Study Finds That You Are Still Paying Too Much For Internet
It’s a sad fact that Americans pay more for Internet than other developed nations. There are multiple reasons as to why we pay too much for Internet and we went into a few of those reasons over the weekend. A new study from the New America Foundation has confirmed that Americans are indeed paying too much for Internet.
The report, “The Cost of Connectivity,” compared high-speed Internet offerings in 22 cities around the world by price, download and upload speed, and bundled services. The most important finding in the report is how much $35 gets a consumer in these cities. The results may surprise you.
Consumers in Paris, France can get a bundle that includes 100 Mbps Internet, television and phone for about $35. In Lafayette, LA, which the study bills as a “top American city,” the cheapest Internet package available costs $65 and only includes a 6 Mbps connection. That’s a bundle, however, and much of the cost probably comes from the bundled in television service.
When we go into just Internet, it gets really sad. Hong Kong residents can get symmetrical download and upload speeds of 500 Mbps for $37 a month. For the same price, Washington D.C. and New York residents get speeds that are a fraction of what our friends in China get (25 Mbps download/2Mbps upload).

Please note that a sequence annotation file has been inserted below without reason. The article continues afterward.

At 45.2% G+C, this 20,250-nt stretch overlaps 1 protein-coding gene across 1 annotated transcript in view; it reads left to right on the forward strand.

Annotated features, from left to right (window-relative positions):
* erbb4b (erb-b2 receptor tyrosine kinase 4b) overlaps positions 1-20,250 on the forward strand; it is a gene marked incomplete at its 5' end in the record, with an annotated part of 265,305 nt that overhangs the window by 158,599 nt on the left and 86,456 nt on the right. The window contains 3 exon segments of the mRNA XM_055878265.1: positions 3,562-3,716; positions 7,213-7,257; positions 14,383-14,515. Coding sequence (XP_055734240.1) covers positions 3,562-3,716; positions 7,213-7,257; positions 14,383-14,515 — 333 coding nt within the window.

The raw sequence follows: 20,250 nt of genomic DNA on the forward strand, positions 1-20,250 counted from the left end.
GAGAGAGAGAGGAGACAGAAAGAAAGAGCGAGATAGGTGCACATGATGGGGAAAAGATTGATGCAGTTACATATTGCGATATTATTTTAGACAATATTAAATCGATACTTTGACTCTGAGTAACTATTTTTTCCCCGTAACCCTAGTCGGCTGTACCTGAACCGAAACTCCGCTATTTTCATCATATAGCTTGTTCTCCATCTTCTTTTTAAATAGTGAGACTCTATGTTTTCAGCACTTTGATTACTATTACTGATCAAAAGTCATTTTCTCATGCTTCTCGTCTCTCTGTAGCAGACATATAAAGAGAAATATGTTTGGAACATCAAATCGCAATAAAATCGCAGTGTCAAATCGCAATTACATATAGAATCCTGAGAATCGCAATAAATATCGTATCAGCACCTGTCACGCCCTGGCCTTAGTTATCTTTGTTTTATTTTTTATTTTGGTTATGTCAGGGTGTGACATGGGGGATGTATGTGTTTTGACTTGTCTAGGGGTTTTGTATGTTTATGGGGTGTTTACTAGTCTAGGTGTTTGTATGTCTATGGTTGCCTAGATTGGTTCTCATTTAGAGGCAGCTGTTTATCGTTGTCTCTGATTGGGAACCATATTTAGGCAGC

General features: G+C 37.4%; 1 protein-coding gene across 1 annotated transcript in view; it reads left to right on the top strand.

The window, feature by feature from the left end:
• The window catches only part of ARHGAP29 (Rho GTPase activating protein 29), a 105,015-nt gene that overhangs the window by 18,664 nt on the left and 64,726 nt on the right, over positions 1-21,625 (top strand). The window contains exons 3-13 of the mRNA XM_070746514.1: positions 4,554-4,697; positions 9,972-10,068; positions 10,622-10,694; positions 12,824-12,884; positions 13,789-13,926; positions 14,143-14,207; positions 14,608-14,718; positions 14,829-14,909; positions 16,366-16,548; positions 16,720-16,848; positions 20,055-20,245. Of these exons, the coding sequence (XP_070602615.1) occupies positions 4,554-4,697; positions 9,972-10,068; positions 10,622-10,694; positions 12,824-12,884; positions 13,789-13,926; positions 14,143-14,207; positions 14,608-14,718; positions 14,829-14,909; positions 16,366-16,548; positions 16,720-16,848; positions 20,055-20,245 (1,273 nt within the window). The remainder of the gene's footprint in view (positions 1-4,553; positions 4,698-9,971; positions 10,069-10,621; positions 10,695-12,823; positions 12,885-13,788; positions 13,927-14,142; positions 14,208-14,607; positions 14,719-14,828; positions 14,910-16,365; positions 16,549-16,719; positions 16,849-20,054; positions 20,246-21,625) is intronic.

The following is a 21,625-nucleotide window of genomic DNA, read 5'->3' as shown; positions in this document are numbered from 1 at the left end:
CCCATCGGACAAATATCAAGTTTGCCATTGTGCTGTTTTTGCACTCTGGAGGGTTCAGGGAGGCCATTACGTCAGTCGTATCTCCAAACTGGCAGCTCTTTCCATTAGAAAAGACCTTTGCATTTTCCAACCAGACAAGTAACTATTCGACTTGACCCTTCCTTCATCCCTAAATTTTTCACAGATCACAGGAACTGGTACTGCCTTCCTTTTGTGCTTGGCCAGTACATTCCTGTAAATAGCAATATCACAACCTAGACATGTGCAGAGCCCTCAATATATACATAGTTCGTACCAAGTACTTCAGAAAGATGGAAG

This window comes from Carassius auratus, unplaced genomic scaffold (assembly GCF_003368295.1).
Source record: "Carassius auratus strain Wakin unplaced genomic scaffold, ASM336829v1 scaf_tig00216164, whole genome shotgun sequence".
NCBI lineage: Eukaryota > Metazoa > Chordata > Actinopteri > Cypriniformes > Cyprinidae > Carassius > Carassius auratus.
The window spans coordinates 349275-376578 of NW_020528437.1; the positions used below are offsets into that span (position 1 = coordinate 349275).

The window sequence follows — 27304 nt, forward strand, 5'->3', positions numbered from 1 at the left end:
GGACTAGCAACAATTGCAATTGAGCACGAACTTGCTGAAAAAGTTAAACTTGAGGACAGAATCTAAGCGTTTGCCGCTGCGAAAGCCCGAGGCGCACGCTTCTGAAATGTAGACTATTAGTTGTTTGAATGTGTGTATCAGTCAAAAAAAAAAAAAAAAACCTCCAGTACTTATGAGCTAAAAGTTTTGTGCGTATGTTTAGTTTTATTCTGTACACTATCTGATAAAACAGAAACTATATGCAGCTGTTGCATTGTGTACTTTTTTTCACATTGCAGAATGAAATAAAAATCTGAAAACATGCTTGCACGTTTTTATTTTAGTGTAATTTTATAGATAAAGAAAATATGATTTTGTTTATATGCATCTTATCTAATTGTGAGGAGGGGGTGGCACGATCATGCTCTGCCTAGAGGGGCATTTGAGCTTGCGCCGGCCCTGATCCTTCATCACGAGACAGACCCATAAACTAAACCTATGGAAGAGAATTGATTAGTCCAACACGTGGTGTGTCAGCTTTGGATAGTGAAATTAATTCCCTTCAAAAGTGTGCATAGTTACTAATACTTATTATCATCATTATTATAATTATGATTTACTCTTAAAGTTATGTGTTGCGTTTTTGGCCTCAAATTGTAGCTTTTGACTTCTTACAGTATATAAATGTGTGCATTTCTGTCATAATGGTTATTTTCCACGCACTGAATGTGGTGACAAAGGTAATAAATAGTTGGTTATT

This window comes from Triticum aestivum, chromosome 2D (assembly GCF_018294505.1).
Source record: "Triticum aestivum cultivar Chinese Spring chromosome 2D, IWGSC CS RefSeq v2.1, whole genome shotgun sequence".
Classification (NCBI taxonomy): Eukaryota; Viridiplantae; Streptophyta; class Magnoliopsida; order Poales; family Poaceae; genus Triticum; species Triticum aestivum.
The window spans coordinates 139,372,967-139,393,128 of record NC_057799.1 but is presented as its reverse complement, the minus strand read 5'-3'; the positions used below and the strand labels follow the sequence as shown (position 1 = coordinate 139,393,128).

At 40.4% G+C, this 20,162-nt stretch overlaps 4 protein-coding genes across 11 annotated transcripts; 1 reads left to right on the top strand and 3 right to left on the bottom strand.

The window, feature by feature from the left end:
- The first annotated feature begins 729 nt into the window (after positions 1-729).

Speaking to Ars Technica, a member of the New America Foundation, Benjamin Lennett, says that one of the problems is a “really flawed assumption that telephone companies and cable companies are going to compete with each other.” He says that these companies are actually working under a “negotiated truce” that sees them respecting each other’s territory while setting up monopolies in cities.
As for solutions, Lennett points to what the city of Longmont is doing – buying up fiber and selling residents Internet. The introduction of Google as an ISP should also have the same effect of driving prices down with competition.
In its defense, Verizon argued that it’s unfair to compare Internet speeds of American cities to foreign cities. In a response to Ars Technica, a company spokesperson said that the study is flawed because it only looks at cities. The speeds in countries like China dramatically drop once one leaves the cities.
Of course, for that argument, we only have to look at states with large rural populations. The city gets fast Internet for a decent price whereas consumers out in the rural parts of the state are stuck with slow Internet for higher prices. It’s the same situation around the world with the cities getting the better deal while those in rural communities are left high and dry. Even then, it’s still surprising to see cities in foreign countries getting a better deal than their U.S. counterparts.